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Great comments on this subject.
If Hood was psychotically aggressive, he would have attacked Schofield at Columbia rather than flank him at Spring Hill. And Hood would have attacked Thomas at Nashville, or bypassed Nashville and headed into Kentucky.
Hood's preference of frontal assaults is a myth. His four attacks at Atlanta all involved flanking movements to some degree. The only frontal assault he ever ordered in independent command was at Franklin. He certainly participated in some frontal attacks, but he was carrying out orders of RE Lee.
Another myth is Hood's alledged rage at Franklin. There is one--and only one--first hand account of Hood being angry at any time on Nov. 30 and that was in the morning. Even that account (the famous "wrathy as a rattlesnake" description) came third hand from Gen. John C Brown to Maj. Joseph Vaulx to JP Young and entered the historical record via a Confederate Veteran article forty years after the event. Every single eyewitness account of Hood after the morning in Spring Hill described him as acting normal and composed.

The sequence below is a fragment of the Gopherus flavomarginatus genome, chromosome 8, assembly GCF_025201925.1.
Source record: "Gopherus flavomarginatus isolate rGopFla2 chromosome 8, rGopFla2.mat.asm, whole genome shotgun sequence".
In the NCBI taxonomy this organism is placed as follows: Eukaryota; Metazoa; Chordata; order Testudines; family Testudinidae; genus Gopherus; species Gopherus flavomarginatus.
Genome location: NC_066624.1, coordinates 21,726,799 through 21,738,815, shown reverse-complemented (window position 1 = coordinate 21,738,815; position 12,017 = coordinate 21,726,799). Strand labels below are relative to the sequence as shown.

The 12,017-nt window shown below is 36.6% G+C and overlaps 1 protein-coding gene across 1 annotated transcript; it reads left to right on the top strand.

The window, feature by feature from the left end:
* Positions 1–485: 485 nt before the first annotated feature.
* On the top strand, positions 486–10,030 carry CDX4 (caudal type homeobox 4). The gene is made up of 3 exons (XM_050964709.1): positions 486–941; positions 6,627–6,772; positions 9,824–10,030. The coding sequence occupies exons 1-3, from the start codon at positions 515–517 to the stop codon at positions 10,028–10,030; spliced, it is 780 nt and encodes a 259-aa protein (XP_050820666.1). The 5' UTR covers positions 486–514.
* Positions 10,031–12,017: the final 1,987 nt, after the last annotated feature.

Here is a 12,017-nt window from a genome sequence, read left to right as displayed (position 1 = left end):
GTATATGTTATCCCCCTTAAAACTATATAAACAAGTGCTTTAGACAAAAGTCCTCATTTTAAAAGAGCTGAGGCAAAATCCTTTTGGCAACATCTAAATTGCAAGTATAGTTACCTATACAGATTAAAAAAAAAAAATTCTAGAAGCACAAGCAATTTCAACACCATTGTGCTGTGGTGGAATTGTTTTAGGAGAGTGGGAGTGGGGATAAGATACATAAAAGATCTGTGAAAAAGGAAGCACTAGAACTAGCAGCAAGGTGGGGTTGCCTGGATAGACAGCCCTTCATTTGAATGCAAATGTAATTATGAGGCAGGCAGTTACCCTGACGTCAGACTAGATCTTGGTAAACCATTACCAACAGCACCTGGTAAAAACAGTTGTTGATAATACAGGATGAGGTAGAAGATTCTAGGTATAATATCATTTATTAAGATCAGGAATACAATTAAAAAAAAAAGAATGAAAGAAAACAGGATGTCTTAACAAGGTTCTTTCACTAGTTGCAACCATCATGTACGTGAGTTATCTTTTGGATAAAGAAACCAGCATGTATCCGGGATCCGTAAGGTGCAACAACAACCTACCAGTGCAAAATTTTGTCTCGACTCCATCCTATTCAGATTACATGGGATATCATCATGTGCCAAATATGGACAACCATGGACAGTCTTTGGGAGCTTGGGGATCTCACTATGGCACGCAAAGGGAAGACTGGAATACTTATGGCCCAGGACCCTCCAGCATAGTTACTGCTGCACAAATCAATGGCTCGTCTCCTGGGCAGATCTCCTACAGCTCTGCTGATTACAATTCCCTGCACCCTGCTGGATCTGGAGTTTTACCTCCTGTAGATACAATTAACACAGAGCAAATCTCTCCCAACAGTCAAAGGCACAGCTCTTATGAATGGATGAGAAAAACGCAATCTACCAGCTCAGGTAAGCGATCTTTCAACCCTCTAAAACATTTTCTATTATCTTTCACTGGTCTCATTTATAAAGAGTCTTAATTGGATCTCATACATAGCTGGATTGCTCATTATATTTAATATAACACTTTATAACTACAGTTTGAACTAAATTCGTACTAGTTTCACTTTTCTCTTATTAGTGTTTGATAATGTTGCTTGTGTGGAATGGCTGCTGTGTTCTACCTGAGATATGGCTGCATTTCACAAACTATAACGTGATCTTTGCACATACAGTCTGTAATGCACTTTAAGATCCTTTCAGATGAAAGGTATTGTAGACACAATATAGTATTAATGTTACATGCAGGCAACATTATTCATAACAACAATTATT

Over the last ten years I have been researching many of the assertions made about Hood by modern authors. Most have no primary source whatsoever, and most of the rest have a primary source but the interpretation and presentation by authors has been skewed. He was not a proponent of frontal attacks, he didn't take laudanum, he wasn't enraged at Franklin, he didn't position any brigades/divisions/corps for any reason other than the order they arrived at Franklin, he never called anyone a coward, he complimented and praised his soldiers, and did accept total responsibility for his defeat in Tennessee. All that may sound blasphemous, but that is what the historical records reveal.
Notwithstanding melodramatic assertions by some authors, Hood attacked Schofield at Franklin because there was only a few hours of daylight remaining and by morning Schofield would have been in Nashville.
Kyguy, here is a new book on General Hood perhaps you haven't seen.